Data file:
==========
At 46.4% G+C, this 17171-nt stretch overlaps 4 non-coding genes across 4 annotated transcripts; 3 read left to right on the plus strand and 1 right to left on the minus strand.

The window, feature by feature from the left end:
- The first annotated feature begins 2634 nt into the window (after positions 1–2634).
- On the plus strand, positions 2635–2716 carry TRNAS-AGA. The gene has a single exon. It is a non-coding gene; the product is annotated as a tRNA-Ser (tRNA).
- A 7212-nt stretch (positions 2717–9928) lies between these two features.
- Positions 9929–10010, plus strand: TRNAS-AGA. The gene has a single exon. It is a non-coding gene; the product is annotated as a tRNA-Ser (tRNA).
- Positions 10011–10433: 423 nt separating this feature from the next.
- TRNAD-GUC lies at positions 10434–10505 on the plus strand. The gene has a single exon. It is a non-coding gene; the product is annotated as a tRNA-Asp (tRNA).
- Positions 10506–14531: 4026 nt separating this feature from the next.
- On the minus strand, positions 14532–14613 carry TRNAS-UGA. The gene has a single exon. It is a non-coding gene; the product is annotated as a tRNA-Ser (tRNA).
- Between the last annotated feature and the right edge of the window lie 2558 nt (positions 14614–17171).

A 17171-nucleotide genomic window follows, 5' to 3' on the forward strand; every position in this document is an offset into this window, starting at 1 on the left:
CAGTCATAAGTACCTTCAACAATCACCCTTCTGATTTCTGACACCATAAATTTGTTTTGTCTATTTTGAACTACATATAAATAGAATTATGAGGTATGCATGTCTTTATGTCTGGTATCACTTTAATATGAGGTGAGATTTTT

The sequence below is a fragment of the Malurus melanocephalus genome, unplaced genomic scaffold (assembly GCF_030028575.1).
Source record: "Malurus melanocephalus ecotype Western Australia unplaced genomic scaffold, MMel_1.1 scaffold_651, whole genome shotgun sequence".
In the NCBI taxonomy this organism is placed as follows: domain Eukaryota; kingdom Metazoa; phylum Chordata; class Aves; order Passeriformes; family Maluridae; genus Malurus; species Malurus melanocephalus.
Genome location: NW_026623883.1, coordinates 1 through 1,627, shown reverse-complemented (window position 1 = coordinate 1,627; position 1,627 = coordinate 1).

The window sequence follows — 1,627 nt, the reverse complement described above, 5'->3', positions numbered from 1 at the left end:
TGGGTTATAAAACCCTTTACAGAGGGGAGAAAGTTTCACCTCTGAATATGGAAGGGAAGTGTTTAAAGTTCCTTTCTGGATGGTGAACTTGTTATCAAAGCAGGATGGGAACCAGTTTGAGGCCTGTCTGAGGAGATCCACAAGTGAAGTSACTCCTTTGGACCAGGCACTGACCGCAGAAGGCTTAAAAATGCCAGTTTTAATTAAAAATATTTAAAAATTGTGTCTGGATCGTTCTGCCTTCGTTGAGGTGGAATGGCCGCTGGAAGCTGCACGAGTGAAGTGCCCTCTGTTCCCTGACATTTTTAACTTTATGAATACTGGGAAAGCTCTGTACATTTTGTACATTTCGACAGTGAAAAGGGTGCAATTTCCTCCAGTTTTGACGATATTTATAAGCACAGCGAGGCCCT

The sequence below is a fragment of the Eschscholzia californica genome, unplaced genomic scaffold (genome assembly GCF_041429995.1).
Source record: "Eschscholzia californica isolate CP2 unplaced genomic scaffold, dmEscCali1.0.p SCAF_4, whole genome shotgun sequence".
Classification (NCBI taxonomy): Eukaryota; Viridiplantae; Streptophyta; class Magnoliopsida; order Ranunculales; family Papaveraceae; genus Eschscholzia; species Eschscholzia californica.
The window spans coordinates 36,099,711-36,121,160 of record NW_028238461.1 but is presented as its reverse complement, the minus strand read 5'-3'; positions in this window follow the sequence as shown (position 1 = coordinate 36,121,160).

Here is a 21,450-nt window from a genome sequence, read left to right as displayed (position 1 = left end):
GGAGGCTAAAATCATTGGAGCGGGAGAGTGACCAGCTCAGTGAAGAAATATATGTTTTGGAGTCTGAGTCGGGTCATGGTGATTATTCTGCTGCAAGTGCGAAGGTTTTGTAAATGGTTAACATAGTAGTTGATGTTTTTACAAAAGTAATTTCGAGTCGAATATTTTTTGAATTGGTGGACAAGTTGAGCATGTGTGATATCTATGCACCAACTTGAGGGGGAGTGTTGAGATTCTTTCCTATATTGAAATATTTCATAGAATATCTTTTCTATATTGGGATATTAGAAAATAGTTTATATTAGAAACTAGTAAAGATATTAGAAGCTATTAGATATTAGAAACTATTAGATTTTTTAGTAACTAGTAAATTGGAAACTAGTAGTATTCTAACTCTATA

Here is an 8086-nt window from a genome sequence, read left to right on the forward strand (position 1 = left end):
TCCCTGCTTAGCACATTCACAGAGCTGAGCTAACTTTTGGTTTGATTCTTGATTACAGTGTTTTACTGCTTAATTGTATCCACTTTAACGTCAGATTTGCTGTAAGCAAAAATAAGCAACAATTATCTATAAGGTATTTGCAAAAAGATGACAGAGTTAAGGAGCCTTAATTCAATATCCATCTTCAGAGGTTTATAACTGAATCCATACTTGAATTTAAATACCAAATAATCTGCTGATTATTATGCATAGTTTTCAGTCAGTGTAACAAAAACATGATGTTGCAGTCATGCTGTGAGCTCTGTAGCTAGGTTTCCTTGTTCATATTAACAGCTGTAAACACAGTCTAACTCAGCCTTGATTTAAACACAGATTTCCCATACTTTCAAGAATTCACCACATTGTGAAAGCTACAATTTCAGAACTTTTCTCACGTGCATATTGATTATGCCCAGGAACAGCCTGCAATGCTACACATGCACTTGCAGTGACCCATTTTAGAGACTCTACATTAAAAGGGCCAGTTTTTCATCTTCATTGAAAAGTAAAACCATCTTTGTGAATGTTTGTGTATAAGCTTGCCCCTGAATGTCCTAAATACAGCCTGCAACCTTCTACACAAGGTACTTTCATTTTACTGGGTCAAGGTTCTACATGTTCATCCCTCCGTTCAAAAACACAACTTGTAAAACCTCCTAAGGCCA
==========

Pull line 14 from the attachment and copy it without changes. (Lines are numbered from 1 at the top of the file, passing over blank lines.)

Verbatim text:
The sequence below is a fragment of the Malurus melanocephalus genome, unplaced genomic scaffold (assembly GCF_030028575.1).